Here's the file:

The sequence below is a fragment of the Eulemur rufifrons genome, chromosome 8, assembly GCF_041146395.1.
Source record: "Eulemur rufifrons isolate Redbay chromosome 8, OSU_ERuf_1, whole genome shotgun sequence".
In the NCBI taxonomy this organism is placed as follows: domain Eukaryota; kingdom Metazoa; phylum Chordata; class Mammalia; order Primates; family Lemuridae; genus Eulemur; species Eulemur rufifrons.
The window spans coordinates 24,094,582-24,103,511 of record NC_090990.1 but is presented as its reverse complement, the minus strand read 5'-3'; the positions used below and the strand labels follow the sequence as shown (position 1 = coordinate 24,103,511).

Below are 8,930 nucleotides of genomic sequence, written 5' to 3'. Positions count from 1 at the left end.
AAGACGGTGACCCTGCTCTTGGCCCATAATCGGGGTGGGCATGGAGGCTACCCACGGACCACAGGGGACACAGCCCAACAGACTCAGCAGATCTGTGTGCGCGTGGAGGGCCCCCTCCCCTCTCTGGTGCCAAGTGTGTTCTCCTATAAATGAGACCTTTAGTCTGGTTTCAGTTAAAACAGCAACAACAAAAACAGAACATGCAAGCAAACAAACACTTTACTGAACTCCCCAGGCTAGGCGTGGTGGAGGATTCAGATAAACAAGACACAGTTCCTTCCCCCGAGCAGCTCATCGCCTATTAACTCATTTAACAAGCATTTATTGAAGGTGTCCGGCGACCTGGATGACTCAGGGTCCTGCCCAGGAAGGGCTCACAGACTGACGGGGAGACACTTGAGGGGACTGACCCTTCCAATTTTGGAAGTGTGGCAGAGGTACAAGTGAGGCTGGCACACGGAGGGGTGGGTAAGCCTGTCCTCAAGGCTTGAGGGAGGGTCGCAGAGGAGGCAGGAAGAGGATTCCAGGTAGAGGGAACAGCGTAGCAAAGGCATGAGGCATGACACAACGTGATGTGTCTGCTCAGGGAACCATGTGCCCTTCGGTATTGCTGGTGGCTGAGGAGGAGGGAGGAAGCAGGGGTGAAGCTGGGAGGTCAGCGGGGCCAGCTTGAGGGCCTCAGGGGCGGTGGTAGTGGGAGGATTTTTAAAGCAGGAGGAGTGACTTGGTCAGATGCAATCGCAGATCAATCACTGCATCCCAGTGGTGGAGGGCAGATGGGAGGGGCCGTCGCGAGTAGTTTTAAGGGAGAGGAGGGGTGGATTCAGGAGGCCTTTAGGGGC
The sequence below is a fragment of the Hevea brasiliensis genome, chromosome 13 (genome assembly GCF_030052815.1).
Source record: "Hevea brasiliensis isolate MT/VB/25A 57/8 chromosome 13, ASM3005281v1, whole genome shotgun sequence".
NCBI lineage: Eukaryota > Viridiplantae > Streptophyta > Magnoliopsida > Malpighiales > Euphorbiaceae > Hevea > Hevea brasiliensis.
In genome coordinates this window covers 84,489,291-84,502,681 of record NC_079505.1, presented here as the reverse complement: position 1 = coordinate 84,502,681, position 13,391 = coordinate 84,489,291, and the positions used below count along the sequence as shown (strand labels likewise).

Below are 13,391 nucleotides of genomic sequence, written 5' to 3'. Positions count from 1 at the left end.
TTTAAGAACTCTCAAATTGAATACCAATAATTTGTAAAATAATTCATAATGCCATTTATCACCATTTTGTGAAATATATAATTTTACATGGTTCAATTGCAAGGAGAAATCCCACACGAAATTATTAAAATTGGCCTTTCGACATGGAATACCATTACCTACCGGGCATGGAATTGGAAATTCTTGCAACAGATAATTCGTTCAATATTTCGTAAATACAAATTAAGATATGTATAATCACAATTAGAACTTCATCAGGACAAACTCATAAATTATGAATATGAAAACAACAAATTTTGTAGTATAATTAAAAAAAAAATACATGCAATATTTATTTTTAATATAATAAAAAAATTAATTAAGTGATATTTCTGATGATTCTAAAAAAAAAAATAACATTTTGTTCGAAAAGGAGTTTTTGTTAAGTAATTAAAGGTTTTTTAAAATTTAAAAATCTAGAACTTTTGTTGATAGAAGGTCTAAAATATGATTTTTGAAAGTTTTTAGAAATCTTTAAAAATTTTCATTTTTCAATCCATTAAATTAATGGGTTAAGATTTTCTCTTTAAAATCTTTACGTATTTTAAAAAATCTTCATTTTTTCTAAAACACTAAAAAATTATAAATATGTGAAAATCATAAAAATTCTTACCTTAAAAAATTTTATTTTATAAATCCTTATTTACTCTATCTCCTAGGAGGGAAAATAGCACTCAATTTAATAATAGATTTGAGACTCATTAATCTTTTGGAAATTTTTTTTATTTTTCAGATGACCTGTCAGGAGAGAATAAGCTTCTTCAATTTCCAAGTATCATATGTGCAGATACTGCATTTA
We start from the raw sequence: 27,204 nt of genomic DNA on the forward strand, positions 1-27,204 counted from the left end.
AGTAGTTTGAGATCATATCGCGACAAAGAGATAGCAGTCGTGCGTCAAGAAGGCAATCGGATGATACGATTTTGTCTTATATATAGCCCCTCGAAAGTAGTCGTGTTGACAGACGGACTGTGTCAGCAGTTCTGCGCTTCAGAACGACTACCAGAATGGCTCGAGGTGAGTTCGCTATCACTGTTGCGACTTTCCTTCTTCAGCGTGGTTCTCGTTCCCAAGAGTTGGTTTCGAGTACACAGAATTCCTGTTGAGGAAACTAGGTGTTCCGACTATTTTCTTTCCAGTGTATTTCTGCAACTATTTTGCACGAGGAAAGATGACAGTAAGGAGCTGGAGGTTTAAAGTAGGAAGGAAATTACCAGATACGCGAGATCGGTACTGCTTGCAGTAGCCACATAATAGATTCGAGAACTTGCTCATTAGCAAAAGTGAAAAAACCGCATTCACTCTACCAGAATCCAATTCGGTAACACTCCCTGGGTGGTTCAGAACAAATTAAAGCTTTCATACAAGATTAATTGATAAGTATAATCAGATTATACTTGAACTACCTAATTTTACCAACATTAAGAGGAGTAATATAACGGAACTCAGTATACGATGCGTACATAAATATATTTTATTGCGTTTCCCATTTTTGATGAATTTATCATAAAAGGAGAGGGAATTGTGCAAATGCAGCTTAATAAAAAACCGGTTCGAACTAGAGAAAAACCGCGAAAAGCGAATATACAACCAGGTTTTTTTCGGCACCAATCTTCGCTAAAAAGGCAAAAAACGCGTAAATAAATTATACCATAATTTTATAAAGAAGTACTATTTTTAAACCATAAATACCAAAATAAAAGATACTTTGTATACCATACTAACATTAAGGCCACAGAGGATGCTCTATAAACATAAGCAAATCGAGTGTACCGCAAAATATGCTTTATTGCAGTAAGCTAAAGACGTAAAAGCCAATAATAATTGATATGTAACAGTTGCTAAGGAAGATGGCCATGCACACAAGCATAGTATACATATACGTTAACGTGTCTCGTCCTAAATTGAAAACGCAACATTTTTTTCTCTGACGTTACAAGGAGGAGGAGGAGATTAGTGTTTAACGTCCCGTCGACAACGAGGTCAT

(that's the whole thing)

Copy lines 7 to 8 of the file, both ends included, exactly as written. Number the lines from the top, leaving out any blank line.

The sequence below is a fragment of the Hevea brasiliensis genome, chromosome 13 (genome assembly GCF_030052815.1).
Source record: "Hevea brasiliensis isolate MT/VB/25A 57/8 chromosome 13, ASM3005281v1, whole genome shotgun sequence".